The president’s term of office can make it stressful to make progress and reach goals in his/her limited period of service. Fortunately, in my case at least, this feeling disappeared relatively quickly because of the good advice provided by the superior analytical minds of the IUPAC officers and staff. Among them, the secretary general and the executive director occupy the most important and demanding positions. To keep the president constantly supplied with information, advice, and opinions, is only part of their jobs.

The wisdom of one’s predecessors is another invaluable asset for the president. But besides these, the president should keep his or her eyes and ears wide open might they miss any suggestions or complaints coming from any corner of the organization, including the NAOs and the members.

The president also has duties and obligations outside the sphere of IUPAC. As the leader of IUPAC, the president must maintain friendly relations with other international organizations and collaborate with them on areas of mutual interest. He or she also must represent the Union in dealing with other chemical organizations outside of IUPAC and present chemistry to the people of the world, in general. As a consequence, the president must maintain a significant degree of fairness and impartiality in such extra-organizational dealings. I felt the pull of external demands on IUPAC to expand its role as a scientific leader in dealing with questions of international concern, particularly the sustainable development of the world community. There is no doubt that IUPAC should be more proactively involved in global affairs, utilizing its capacity to mobilize the experience, knowledge, and capabilities of its constituents.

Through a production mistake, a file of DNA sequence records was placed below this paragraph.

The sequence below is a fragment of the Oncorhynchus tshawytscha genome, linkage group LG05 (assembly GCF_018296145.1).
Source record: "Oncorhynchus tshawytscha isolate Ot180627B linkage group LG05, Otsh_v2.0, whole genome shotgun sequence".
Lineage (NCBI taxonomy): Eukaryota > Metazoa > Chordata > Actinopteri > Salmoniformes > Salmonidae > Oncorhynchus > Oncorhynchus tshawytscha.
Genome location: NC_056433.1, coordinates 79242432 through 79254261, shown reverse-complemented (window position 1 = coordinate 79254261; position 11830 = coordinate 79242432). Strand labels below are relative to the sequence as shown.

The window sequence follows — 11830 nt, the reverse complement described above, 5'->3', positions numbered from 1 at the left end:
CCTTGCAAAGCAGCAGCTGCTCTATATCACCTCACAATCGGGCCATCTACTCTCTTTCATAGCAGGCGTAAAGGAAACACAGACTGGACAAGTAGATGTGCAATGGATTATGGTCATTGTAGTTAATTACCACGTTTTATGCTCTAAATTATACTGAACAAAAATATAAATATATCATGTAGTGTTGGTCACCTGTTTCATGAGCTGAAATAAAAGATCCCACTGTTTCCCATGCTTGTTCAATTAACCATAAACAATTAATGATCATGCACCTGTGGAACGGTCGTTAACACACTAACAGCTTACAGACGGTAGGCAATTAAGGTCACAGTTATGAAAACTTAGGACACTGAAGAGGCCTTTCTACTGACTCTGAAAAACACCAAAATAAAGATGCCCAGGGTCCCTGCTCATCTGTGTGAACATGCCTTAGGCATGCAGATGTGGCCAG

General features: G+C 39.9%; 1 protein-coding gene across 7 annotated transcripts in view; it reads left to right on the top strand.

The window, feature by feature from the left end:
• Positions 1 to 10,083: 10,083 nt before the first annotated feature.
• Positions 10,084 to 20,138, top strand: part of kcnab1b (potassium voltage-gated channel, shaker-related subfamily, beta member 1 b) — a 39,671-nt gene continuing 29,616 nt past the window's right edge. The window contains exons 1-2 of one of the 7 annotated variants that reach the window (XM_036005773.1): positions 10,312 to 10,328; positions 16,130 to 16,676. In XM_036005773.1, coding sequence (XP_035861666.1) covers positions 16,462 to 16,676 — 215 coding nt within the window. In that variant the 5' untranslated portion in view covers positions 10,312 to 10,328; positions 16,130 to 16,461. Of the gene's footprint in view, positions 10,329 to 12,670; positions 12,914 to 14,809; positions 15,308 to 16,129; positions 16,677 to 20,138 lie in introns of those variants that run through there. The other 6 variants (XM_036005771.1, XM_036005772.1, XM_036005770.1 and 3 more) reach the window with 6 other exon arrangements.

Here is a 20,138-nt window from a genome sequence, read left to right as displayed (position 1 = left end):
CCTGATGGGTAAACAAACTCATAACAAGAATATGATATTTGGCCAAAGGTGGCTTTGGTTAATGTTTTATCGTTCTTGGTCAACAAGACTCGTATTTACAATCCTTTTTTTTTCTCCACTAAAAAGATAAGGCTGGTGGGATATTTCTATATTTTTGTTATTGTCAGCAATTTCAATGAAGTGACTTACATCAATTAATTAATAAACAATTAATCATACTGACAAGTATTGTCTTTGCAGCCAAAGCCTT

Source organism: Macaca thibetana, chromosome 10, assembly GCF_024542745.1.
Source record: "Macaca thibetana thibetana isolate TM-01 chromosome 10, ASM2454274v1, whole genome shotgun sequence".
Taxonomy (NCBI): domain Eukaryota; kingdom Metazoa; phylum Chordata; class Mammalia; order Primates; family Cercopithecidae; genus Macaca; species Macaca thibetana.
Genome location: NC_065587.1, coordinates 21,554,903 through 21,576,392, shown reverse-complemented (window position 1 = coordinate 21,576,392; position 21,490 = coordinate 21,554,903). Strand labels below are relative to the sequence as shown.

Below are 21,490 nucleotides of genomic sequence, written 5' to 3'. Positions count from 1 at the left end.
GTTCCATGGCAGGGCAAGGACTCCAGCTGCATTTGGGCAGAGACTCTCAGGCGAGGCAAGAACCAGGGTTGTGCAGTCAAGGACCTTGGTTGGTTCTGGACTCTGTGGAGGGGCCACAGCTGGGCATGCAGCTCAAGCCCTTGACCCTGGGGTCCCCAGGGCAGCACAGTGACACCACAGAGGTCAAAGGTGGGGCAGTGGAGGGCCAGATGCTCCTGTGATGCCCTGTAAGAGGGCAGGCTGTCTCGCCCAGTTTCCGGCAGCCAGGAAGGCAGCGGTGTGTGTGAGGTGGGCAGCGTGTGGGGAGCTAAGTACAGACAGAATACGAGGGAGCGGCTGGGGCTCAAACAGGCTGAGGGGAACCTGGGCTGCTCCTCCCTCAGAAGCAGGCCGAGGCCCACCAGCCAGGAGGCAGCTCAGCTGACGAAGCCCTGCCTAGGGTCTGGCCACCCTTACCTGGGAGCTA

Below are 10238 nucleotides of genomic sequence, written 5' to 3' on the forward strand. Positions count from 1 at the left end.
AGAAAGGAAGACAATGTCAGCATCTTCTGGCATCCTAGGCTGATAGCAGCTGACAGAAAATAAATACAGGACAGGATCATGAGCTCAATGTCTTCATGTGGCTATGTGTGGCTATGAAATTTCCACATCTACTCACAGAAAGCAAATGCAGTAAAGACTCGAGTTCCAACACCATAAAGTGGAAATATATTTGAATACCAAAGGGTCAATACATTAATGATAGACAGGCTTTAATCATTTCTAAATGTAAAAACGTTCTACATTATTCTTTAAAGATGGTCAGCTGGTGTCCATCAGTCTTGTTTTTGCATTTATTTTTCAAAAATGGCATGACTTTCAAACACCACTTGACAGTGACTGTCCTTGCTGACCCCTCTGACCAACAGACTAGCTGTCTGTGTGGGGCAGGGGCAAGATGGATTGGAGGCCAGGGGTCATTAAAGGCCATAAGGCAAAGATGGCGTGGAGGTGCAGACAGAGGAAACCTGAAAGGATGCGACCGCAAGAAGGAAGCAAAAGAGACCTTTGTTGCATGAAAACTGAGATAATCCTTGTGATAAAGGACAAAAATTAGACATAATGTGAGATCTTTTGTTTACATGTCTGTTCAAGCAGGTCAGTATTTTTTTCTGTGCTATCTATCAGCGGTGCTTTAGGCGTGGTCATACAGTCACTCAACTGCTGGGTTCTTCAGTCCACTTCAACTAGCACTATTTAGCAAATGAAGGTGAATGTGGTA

The cooperation that has just begun between IUPAC and the United Nations is an outstanding example of this and we are hopeful it will become the cornerstone for further contributions to the well-being of people and protection of the planet. The president’s enthusiasm alone is inadequate to sufficiently raise IUPAC’s visibility, impact, and international status. To do this, it is necessary to improve the Union’s financial position. Money will be needed to become more deeply involved in a wider range of global problems. Therefore, I feel that a significant role for the president is to strengthen the financial capabilities of the constituent units. Increasing the number of member countries is another important responsibility. IUPAC undoubtedly will do its utmost during the International Year of Chemistry, 2011, to improve its worldwide recognition and image as a leading voice for the international chemistry community.

My experience has taught me that the IUPAC presidency requires keen insight, vision, and courage to cope with contemporary and future global issues. It also involves proselytizing and convincing the world that chemistry is “our life, our future.” Any leader without the strong support and cooperation of his or her constituents will be doomed, like an eagle without wings. Happily for me, and for the new office holder, the IUPAC presidency is blessed with the unstinting support and cooperation of its constituents.

Jung-Il Jin <jijin@korea.ac.kr> was IUPAC president for 2008–2010. Previously in IUPAC, he served as president of the Polymer Division. Jin is a professor at the Korea University in Seoul, Korea.